Main Article Content
This study involves a financial analysis of 43 publicly listed and large private companies in the building and construction supply chain from 2005 to 2010; straddling the period of the global financial crisis (GFC); and examines the impact of the GFC on the performance of these companies. The construction supply chain was divided into four sectors – material suppliers, construction companies, property developers and real estate investment trusts (REITs). The findings indicate that the impact was minimal for both material suppliers and construction companies, but especially severe for the more leveraged property developers and REITs. Building material suppliers and construction companies have benefitted substantially from the building economic stimulus package provided by the Australian government to mitigate the effects of the GFC. Decreases in the valuation of assets have, to a large extent, reduced the profitability of property developers and REITs during the GFC but these companies have recovered quickly from these adverse conditions to return to a sound financial position by the end of the 2010 financial year. The results will inform investors, managers and construction professionals in devising strategies for prudent financial management and for weathering future financial crises.
This work is licensed under a Creative Commons Attribution 4.0 International License.
Authors who publish with this journal agree to the following terms:
a) Authors retain copyright and grant the journal right of first publication with the work simultaneously licensed under a Creative Commons Attribution License that allows others to share and adapt the work with an acknowledgement of the work's authorship and initial publication in this journal.
b) Authors are able to enter into separate, additional contractual arrangements for the non-exclusive distribution of the journal's published version of the work (e.g., post it to an institutional repository or publish it in a book), with an acknowledgement of its initial publication in this journal.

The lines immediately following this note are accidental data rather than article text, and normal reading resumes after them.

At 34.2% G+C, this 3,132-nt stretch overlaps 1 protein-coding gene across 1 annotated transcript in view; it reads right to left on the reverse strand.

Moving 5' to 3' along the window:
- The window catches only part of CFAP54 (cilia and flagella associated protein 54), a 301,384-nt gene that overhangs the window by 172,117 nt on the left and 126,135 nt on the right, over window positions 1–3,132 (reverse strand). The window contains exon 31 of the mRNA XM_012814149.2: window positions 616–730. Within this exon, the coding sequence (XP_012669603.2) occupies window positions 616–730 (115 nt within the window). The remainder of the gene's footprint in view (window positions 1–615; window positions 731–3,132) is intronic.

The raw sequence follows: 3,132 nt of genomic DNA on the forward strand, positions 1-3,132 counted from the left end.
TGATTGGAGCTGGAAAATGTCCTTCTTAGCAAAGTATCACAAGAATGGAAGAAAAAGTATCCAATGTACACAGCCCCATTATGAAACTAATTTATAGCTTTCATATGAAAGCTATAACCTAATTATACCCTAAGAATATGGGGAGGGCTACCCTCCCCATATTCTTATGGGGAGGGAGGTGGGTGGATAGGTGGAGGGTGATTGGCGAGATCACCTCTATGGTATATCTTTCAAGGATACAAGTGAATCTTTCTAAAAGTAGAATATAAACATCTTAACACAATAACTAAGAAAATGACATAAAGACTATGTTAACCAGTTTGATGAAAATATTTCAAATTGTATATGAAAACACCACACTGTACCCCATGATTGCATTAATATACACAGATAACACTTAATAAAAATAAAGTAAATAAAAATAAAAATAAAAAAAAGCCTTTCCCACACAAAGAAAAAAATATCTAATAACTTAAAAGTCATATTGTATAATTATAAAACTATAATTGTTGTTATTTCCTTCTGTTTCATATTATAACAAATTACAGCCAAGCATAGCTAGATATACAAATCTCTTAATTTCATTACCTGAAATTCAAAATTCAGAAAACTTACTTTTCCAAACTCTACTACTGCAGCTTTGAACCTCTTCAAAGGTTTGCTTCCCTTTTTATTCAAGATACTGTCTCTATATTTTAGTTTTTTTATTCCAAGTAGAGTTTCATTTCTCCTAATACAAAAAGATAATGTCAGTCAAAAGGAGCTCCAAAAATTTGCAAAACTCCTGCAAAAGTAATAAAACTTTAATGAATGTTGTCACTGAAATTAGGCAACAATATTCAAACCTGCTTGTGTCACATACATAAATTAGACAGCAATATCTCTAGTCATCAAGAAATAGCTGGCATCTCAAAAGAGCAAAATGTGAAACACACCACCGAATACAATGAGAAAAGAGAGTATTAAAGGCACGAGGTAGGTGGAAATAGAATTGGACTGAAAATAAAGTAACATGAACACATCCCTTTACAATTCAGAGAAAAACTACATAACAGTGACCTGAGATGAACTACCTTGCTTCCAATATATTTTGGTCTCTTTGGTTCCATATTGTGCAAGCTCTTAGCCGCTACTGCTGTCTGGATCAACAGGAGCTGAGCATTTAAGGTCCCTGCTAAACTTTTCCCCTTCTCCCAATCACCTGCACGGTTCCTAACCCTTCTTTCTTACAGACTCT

c) Authors are permitted and encouraged to post their work online (e.g., in institutional repositories or on their website) prior to and during the submission process, as it can lead to productive exchanges, as well as earlier and greater citation of published work (See The Open Access Citation Advantage Service). Where authors include such a work in an institutional repository or on their website (ie. a copy of a work which has been published in a UTS ePRESS journal, or a pre-print or post-print version of that work), we request that they include a statement that acknowledges the UTS ePRESS publication including the name of the journal, the volume number and a web-link to the journal item.
d) Authors should be aware that the Creative Commons Attribution (CC-BY) License permits readers to share (copy and redistribute the work in any medium or format) and adapt (remix, transform, and build upon the work) for any purpose, even commercially, provided they also give appropriate credit to the work, provide a link to the license, and indicate if changes were made. They may do these things in any reasonable manner, but not in any way that suggests you or your publisher endorses their use.